Review: Having launched Mystic & Quantum last year with Standing Stones, a DMX Krew album that drew its creative juices from the mysterious pillars of stone that have stood across Western Europe, Ed Upton is back with more LP length endeavours for the Spanish label. The enlightening methods of Buddha seem to be the source of inspiration for the ten tracks on There Is No Enduring Self (a simple press release from Mystic & Quantum merely quotes a section from Buddhist text The Sun of Enlightenment Shines) and musically Upton seems to be on spiritually enriching form with the Das Ding style "Expanding Consciousness" a real highlight. Arrives on limited transparent vinyl LP in silk screen-printed sleeve.
Review: Ed DMX must be a playful mood judging by this latest two tracker. It's a cheeky release to say the least and is sure to bring a grin to the faces of even the most serious electro purists. "Hot Punch" sounds like a retro 8-bit rendition of a 1980s US sitcom theme, or like Kool And the Gang as rendered in Ceefax muzak. "My Metro" is a moodier affair: all slo-mo electro-boogie with a smidgeon of Metro Area for good measure.
Review: DMX Krew is back with a twisted, body-morphing collection of tunes on his own Breakin' Records, the label which the man has been curating since the mid-90s. Once again we're treated to a beautiful cocktail of electro deluge and machine-drum psychedelia; "Honeydew" is a classic DMX cut with enough funk to leave you roasted on the floor, while "Dramatic Exit" heads even further down the rave era thanks to its slippery beat layout and nostalgic melodies. "Sppoookey" is an AFX-reminiscent hurter, complete with plenty of acid licks and gritty-as-hell drum programming, whilst "Apple Grid" takes a bouncier approach to things and "Superficial Appearance" blends far-out acid trickles, heavy snares, DMX grit and spits it back out into a luscious deep house belter...something only the man is capable of.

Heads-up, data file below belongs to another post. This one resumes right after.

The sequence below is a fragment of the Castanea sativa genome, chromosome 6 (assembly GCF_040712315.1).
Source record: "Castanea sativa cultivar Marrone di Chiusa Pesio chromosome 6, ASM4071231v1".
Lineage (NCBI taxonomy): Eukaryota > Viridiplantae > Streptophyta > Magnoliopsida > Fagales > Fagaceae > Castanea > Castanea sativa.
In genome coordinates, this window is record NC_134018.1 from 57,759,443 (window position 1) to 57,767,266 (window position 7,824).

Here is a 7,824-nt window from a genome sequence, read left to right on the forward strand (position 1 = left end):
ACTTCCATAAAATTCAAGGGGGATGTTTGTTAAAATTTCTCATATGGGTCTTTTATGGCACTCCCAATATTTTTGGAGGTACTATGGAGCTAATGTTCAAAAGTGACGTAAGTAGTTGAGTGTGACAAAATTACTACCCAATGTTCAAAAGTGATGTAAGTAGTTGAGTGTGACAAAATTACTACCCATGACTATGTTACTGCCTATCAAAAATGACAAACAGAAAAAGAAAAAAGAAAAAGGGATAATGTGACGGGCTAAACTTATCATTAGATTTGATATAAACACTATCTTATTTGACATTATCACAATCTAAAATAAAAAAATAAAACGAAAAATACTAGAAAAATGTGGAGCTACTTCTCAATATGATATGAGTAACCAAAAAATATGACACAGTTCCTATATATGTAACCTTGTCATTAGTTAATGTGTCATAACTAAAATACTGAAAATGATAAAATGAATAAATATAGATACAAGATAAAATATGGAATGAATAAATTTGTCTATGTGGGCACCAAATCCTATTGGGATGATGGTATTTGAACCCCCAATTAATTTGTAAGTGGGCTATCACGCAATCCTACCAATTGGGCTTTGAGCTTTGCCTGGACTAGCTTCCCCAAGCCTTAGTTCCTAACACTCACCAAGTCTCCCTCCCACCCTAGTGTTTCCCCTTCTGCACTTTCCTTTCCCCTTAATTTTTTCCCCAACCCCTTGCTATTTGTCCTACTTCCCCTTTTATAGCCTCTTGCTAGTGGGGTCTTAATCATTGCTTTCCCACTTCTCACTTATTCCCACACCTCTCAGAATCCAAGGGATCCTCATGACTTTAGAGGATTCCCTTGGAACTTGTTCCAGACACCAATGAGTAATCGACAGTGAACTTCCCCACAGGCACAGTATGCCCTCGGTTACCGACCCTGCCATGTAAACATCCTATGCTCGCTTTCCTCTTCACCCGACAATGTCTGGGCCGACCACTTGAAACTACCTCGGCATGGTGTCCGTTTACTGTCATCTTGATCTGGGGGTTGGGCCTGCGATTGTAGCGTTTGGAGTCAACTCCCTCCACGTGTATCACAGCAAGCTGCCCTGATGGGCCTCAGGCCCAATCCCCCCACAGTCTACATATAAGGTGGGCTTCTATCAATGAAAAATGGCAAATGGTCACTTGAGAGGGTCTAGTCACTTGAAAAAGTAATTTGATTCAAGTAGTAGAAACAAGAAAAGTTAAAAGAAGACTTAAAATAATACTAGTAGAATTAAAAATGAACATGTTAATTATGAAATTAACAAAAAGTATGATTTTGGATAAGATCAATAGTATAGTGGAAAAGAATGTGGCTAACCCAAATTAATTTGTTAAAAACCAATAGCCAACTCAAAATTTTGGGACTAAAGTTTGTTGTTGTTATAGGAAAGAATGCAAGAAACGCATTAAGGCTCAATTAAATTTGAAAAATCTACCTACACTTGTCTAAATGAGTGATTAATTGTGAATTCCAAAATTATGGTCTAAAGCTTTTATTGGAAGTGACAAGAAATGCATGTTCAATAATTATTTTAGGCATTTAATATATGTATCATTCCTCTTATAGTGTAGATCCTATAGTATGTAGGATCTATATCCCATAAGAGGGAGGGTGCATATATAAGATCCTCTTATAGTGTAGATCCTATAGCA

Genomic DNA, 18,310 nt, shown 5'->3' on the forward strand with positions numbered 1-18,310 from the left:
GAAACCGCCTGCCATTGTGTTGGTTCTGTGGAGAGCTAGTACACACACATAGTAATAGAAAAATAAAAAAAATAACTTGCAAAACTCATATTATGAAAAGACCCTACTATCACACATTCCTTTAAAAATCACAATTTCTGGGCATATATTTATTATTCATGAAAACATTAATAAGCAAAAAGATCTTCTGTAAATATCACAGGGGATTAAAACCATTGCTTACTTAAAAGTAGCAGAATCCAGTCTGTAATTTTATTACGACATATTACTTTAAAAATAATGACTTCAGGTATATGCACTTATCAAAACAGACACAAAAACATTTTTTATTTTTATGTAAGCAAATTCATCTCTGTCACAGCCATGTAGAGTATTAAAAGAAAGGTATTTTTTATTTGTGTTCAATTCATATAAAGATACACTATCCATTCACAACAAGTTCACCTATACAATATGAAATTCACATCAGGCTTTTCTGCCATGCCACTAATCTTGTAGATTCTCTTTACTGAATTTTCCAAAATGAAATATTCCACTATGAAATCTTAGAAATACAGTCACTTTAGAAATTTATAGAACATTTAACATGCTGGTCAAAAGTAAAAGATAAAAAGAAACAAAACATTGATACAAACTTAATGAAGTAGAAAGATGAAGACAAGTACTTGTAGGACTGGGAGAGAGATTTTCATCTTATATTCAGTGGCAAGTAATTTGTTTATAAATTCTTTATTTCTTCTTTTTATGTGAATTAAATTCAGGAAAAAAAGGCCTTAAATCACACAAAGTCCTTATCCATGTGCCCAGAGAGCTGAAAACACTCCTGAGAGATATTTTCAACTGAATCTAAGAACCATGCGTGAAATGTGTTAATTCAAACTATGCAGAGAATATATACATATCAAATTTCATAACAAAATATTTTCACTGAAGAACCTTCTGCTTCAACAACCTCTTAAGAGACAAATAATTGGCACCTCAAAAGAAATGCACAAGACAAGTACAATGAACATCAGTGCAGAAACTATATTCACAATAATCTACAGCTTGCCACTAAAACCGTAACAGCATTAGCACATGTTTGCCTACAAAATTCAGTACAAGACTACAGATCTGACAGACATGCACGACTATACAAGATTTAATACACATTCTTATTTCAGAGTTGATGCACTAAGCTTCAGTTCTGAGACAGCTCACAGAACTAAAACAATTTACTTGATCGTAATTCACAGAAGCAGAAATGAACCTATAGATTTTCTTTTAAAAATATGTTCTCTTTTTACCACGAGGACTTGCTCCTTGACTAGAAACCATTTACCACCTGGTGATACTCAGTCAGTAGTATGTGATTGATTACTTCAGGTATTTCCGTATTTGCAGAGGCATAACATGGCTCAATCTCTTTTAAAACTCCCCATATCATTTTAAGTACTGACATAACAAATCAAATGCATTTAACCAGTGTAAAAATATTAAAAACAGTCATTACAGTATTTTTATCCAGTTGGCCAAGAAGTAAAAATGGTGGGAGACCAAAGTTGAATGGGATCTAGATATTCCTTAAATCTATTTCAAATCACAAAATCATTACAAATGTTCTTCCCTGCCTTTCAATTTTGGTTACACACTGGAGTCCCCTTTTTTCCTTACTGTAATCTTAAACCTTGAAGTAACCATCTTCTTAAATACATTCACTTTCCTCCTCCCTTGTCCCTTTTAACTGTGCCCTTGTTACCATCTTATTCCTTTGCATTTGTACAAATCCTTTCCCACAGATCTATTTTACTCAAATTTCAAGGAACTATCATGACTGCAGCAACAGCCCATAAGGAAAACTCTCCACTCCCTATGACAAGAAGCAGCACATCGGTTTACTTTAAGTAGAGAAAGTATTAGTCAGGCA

Review: After almost 20 years in the game, Ed DMX's discography is so vast that you'd probably need a small warehouse to store all of his releases. The thing is, even after all these years he continues to deliver authentically funky electro, space funk and electrofunk jams. As usual, "Funky Dancer" ticks all the right boxes, lacing Dwayne Omarr-ish talk box vocals over a bubbling old skool electro groove and some super-cheeky synth melodies. "That Wild & Freaky Robot Funk", meanwhile, adds a dash of P-funk sassisness to the same template to great effect. We know what we're getting, but it's always good.
Review: If you multiplied the slices of toast you've consumed your entire life by a hundred it might come close to the vast array of aliases undertaken by ED DMX in a career that spans over fifteen years and releases on imprints as disparate as Rephlex, Turbo and Soul Jazz. A relationship with Permanent Vacation which began with the German label reissuing Ed DMX's "Come To Me" back in 09 is further cemented with these four tracks of original material from the producer. The title track is here in two forms, both of which have a decidedly Cold Wave feel (an aesthetic that is clearly echoed on the cover art) and sees Ed's own distinct tones punctuated by a heavy synth backing sat atop punchy drums. It's a really strong look and you could easily mistake the Dance Mix for something from the early 80s. Complementing this on the B Side are two instrumental disco boogie jams heavy on the analogue arpeggio hits with "Disco Theme" impressing in particular.